Thursday, September 27, 2012

The Valley of the Shadow

One of the great things about fantasies that you only hold on for a very long time is that they eventually become so much a part of how you view the world that you become able, at least for most of the time, to forget that they are fantasies at all and instead to imagine them as reasonable things to hope for, almost even to expect. We all have specific pipe dreams that we could add to the list, some noble, some silly, some simply there for so long that we eventually upgrade them to dreams (a far more dignified label for things that don’t exist but that we wish did) or, if we are truly good at this kind of self-delusion, to the level of hopes, which almost makes it sound like a virtue to possess them in the first place!

Yizkor—the great ceremony of remembrance that is a central feature of worship on Yom Kippur—this year reminded me of one of mine, and prompted me to write to you about it this week in light of two remarkable books I finished reading just before the great Day of Atonement just past.

One of my most cherished fantasies—unlikely in the extreme, but still something I wish for to the point almost of being able actually to see the tableau in my mind’s eye—is that, somehow, when my time comes and the sand in the hourglass is waning to the point of being almost (but not quite) gone, I will still have it in me to gather my people around—Joan and my children, obviously, but also others who have been alongside me for a significant portion of my life’s journey, including friends who actually live all over the world and who I could never actually reasonably expect to find gathered around the same hospital bed—and to share with them the wisdom that I have accrued over what I hope by then will be many, many scores of years of living life to its fullest. Hah! Later on, my disciples (I told you this was a fantasy) will compare notes and eventually produce a document of some sort, perhaps even a full-length yet pithy book, that will become a kind of after-the-fact classic, something like Marcus Aurelius’ Meditations or Lao Tse’s Tao Te Ching that, although brief, will somehow nonetheless manage clearly and eloquently to articulate the philosophy of a lifetime.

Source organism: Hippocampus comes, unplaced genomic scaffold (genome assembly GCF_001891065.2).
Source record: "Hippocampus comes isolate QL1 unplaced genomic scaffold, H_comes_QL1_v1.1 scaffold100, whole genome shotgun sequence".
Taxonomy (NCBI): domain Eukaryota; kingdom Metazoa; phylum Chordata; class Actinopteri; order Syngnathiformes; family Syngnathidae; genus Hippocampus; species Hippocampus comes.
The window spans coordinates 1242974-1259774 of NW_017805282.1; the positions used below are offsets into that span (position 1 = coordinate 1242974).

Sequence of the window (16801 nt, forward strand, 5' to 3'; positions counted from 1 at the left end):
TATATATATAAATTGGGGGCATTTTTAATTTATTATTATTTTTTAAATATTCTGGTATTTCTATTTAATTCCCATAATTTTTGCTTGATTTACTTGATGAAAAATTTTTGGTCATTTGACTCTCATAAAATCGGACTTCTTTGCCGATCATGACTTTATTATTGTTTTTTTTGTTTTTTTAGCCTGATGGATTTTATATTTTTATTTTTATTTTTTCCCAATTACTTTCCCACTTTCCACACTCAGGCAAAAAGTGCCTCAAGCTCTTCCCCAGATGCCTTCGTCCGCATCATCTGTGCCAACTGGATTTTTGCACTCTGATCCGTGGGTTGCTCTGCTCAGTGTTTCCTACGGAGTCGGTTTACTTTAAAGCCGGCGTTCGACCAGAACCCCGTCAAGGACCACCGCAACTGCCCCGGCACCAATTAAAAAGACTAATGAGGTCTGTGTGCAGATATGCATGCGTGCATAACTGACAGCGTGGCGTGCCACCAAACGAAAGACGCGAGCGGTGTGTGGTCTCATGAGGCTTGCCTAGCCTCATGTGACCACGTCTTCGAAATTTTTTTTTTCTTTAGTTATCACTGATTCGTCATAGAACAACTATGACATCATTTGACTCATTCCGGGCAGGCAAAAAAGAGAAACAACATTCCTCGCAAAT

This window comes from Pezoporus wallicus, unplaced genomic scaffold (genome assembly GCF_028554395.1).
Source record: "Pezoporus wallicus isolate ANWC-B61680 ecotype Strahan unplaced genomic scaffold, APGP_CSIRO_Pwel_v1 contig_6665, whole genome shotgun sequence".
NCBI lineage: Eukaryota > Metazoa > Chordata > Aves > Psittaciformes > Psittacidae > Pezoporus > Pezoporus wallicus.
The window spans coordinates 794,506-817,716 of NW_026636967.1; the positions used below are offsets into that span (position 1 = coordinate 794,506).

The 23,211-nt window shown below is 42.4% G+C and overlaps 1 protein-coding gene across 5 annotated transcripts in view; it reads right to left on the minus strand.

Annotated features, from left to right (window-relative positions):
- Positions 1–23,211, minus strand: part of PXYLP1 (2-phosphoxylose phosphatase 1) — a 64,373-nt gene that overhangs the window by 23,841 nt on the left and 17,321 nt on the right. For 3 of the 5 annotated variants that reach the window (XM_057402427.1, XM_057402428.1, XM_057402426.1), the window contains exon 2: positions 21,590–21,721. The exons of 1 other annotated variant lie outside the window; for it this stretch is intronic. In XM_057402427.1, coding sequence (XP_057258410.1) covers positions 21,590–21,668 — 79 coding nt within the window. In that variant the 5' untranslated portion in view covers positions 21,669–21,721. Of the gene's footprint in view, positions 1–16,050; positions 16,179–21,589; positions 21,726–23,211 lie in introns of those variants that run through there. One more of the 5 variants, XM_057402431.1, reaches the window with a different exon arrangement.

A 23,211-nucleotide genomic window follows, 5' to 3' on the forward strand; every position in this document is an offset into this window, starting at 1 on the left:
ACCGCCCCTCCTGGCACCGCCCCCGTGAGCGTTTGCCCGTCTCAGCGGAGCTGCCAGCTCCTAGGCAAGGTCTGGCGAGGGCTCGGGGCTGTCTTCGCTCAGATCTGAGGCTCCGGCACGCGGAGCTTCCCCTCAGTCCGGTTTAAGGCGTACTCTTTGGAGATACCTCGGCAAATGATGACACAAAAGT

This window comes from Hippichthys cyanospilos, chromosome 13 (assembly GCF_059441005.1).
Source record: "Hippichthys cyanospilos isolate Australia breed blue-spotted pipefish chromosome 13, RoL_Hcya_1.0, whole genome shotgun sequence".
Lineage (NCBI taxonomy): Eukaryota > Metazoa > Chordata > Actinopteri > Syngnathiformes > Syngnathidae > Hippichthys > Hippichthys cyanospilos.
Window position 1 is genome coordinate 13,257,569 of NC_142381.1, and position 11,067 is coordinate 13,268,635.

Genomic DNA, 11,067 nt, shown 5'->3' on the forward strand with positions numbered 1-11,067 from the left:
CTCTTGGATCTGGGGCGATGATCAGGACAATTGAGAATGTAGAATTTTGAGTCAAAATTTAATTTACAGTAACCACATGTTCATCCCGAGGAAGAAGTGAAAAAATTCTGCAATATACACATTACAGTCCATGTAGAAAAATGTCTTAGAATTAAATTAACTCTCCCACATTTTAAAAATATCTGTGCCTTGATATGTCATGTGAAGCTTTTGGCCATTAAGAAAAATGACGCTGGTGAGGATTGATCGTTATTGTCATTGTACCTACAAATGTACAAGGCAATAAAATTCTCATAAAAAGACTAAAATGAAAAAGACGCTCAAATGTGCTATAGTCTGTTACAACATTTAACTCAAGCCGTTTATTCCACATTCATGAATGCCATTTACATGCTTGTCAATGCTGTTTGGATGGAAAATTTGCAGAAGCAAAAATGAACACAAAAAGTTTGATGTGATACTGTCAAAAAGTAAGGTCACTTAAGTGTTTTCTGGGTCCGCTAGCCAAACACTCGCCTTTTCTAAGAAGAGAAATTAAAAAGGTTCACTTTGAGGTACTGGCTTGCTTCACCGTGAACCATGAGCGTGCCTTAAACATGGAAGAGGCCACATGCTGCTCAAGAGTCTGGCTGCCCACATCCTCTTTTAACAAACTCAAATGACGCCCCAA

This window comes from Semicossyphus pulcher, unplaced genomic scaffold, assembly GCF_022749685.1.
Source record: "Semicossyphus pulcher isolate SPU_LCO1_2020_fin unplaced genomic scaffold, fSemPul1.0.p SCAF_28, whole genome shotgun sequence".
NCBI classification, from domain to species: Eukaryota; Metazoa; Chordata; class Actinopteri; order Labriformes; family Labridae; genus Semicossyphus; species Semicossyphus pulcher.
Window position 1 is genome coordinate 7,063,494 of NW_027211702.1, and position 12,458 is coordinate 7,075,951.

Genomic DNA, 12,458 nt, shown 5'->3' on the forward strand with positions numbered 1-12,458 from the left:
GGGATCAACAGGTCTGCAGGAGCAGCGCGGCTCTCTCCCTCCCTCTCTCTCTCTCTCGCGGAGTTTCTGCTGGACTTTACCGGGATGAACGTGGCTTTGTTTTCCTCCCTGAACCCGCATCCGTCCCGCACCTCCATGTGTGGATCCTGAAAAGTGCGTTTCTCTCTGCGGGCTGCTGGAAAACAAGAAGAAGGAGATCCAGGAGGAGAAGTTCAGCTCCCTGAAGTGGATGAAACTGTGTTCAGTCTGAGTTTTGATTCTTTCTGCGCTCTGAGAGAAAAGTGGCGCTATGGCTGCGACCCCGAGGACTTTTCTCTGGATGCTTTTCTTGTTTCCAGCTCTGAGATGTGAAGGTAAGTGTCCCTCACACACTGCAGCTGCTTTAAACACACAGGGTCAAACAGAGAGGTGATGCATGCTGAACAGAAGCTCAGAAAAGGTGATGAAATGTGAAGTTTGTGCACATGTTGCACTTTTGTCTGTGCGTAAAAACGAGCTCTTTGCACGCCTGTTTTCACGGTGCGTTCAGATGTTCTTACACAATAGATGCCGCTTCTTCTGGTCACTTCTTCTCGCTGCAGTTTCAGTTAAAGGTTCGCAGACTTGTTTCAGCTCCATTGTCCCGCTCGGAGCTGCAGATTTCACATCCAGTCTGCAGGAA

Even I understand how ridiculously unlikely that scenario is. It doesn’t never never happen, I suppose, but it almost never does. And it almost surely won’t happen to me! But what does happen, and more frequently than you might think, is that people respond to very bad news—I here formally abandon the “me” in this fantasy by spitting three times on the ground and muttering something incomprehensible in Yiddish—not by sinking into self-pity or silence born of emotional paralysis, but by finding a clarion voice in which to speak to the world about precisely the things that matter the most. Supposing that what people will really want to remember about them is not how sick they were but how wise, they set themselves to gathering their thoughts, then writing about the most important lessons that they have learned the course of their long or short lifetimes, about who they are and what they understand themselves to have become, and also, perhaps even more profoundly, about what they have learned in the course of their years among the living that seems worth passing along to future generations.